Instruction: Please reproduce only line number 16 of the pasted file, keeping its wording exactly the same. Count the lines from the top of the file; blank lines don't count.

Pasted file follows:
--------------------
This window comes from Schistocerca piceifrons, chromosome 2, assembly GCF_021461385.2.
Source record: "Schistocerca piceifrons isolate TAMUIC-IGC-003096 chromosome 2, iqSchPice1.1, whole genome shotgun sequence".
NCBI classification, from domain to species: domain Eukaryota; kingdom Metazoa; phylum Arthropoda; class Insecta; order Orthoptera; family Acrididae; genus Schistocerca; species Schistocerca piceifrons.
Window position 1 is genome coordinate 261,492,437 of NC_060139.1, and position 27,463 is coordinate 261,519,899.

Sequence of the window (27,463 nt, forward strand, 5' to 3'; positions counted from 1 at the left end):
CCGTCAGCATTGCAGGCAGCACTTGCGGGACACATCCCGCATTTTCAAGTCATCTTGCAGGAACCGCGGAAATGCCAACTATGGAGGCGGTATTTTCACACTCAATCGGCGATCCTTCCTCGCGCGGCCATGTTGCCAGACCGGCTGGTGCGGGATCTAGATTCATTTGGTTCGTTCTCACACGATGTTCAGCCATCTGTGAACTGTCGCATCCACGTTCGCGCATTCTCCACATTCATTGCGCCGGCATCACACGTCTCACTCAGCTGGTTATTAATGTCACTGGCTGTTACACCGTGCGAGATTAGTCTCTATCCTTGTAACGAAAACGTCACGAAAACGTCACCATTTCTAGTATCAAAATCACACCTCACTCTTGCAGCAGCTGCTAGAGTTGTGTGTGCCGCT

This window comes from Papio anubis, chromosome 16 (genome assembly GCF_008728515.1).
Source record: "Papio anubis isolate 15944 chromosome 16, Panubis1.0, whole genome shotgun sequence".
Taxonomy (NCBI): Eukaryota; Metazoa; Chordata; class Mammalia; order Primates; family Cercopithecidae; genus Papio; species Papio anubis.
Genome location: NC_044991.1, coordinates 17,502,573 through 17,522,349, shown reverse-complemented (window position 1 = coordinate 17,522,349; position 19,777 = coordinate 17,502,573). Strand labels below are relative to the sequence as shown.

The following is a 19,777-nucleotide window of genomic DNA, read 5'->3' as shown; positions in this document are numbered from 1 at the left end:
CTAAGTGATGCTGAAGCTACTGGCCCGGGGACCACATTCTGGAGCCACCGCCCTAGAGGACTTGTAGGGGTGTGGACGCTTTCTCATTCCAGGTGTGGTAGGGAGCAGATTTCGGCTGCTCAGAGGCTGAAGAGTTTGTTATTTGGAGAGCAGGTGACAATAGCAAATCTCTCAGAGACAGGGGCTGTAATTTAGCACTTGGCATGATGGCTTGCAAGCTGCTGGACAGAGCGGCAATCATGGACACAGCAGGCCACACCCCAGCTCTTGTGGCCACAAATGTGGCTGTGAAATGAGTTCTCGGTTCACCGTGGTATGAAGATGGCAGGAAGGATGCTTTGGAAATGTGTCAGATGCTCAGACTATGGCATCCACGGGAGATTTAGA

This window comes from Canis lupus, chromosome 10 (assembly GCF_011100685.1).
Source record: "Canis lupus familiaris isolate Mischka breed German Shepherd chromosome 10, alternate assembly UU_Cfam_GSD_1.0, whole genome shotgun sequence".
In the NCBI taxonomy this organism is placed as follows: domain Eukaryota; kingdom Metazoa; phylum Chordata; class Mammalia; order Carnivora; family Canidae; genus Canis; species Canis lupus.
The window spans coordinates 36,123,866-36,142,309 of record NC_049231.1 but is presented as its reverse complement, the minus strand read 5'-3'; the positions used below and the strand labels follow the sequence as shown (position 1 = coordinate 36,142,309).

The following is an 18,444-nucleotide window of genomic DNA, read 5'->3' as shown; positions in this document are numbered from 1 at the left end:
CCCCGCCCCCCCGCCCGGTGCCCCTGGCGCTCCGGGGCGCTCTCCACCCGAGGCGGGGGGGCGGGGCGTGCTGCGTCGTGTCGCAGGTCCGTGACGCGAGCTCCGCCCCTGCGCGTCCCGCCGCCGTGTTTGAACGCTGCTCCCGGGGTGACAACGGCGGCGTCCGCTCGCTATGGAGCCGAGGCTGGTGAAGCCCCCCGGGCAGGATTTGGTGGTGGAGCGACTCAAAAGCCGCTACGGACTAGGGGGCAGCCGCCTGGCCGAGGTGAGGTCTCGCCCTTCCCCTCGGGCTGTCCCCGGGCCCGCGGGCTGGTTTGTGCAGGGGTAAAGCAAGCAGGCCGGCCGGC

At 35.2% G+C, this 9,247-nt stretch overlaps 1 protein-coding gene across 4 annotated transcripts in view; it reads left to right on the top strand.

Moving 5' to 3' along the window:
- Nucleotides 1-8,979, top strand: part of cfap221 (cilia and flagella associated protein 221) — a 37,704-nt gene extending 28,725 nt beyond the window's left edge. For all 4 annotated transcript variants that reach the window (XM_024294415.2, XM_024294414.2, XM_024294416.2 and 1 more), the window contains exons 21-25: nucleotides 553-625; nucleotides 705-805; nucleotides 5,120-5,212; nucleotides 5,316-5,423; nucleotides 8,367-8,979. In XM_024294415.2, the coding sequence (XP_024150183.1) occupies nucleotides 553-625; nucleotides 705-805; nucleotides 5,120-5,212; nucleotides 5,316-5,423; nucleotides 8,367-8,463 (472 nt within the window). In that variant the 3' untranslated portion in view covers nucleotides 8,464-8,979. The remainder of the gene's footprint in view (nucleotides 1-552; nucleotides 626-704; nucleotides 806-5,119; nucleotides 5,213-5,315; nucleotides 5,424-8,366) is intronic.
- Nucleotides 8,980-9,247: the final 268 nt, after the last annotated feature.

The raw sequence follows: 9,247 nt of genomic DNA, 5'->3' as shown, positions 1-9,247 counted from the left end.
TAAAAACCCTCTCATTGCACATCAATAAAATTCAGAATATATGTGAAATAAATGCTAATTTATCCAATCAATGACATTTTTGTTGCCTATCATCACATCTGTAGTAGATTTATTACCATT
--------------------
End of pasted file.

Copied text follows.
The window spans coordinates 36,123,866-36,142,309 of record NC_049231.1 but is presented as its reverse complement, the minus strand read 5'-3'; the positions used below and the strand labels follow the sequence as shown (position 1 = coordinate 36,142,309).